The infographics below are derived from data contained in
BMC's DrinkTell™ Database with Market Forecasts


"That market is poised to explode!" But is it really? Whether we're brand marketers or analysts of wine, beer, and spirits consumption we're occasionally prone to hopeful hyperbole and hypotheses formulated from wishful thinking. For years the Gin market was "about to explode." For a while, Absinthe was the next growth industry. Recently, we saw a column suggestively titled Is Mezcal the New Bourbon? Really? And for as long as we can remember, respected wine consultants and sommeliers have enthused regarding the about to happen lift-off of Greek wine or wines from the Georgian Republic, or Portugal or New Zealand.

That's not knocking predictions or predictors or right-on spottings of interesting trends - say, the growth of blended wines or flavored whiskeys. But doesn't it seem like some predictions are, uhm, premature? Or don’t make sense? We wondered whether DrinkTell™ would help us winnow the wheat from the chaff here. We took a look at some of the ways the database numbers might inject perspective. Gin first. We compared year-over-year Gin growth compared to Vodka growth from 2011 versus 2010 out to 2020. The last four years are forecasts.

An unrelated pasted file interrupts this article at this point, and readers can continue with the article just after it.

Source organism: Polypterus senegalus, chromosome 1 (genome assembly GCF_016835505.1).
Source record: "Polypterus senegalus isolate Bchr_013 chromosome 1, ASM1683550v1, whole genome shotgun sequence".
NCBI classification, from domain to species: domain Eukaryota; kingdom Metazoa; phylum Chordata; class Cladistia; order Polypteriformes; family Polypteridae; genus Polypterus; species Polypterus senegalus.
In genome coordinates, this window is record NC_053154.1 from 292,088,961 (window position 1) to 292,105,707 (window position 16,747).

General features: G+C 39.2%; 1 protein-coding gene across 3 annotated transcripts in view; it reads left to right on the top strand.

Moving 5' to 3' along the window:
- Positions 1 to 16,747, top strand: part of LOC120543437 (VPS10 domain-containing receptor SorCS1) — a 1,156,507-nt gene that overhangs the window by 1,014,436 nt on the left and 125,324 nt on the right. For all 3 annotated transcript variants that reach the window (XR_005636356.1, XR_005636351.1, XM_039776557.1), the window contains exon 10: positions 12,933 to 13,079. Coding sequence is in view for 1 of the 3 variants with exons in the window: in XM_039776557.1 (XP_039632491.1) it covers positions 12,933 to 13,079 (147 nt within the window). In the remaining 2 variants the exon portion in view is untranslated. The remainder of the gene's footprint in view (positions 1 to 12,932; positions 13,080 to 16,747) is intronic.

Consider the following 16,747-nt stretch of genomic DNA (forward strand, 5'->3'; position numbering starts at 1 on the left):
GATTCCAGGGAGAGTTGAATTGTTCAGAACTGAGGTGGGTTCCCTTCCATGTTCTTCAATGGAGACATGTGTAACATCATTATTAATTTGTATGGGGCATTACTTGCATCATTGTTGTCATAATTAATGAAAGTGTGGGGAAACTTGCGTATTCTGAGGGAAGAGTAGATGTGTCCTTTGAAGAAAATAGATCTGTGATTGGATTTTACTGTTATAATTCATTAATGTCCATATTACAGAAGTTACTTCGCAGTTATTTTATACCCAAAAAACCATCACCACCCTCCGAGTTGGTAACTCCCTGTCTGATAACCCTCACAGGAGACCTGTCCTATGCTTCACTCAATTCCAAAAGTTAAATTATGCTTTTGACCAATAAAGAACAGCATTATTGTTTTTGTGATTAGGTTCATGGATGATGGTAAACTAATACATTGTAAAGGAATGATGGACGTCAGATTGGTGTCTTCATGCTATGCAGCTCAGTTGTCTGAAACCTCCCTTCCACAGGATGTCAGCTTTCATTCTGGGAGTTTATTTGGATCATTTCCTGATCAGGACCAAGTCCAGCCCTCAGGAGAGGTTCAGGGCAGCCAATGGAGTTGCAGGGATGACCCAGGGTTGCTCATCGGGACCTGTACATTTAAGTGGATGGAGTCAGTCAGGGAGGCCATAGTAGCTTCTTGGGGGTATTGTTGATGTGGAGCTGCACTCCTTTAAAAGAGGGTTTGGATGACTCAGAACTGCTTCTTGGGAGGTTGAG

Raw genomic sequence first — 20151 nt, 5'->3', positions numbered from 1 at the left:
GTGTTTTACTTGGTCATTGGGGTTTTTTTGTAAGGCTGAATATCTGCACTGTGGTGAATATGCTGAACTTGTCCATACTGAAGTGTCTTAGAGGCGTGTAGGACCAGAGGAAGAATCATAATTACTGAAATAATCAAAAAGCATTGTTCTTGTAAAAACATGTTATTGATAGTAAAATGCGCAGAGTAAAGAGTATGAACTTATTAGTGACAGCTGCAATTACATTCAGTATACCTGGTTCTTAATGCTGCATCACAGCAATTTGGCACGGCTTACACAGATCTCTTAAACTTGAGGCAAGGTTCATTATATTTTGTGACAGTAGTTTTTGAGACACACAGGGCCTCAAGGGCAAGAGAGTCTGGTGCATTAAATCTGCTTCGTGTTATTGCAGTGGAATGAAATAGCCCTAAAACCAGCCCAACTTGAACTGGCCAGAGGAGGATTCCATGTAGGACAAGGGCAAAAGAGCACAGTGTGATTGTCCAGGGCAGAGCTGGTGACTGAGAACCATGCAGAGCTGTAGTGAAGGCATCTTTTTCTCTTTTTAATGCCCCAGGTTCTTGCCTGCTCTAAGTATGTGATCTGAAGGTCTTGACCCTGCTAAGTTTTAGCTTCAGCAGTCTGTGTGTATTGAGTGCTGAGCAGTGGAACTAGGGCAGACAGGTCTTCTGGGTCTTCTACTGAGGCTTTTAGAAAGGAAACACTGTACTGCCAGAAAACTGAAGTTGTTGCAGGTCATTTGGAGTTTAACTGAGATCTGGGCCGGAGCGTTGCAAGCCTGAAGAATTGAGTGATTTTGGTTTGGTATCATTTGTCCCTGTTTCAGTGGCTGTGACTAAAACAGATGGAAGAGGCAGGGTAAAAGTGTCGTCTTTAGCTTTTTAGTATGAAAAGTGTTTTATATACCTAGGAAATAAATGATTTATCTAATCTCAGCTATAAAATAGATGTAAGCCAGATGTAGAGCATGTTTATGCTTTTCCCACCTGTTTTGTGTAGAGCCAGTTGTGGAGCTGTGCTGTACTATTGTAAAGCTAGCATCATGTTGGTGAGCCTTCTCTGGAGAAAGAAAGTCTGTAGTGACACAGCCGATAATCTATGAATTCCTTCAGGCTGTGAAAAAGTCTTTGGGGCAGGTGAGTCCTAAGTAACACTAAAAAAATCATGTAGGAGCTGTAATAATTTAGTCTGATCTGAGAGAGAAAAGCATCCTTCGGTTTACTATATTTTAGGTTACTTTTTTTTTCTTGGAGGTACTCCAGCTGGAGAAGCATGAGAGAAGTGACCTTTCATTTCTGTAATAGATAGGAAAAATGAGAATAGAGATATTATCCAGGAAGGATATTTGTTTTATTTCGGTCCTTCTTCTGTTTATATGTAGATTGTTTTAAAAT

Gin vs. Vodka
YOY Growth
2011 - 2020

The point is Gin never grew - it just sometimes lost less. Vodka consumption growth tailed off (to great fanfare) but it always grew. Our opinion is that it wouldn't have made sense, except as an act of faith, that Gin would grow as dramatically as adherents of that proposition thought.

We admit that we're looking in a rearview mirror. "it's tough to make predictions," Yogi Berra said sagely, "especially about the future." That shouldn't stop us from trying. For one thing, it's too much fun. But sometimes predictions may be based on hope rather than informed reflection.

On the other hand, DrinkTell™ seems to tell us that some popular predictions regarding wine imports have been more right than wrong, up to a point. The minor caveat is that in some instances several years of significant growth have been matched by ensuing decline. We started with a close up. Looking at quarterly YOY movement over a five year period (2012-2016) we see Georgian wine did really take off mid-2015, New Zealand imports have been burgeoning for

Wine Imports
YOY Quarterly Growth

almost the entire period, Portuguese wine hasn't set any fires but growth has been pretty good - as five years ago we were being told it would be. Wine from the Hellenic Republic, however, after big gains in U.S. distribution a couple of years ago seems to have relapsed.

Wine Imports
YOY Annual Growth

A column format with annual data adds some additional insight into what DrinkTell™ confirms. Georgia has soared, Greece has crashed, New Zealand - when you look at volume growth is a juggernaut. U.S. imports of New Zealand wines grow from about 41 million liters in 2012 to 66 million last year.

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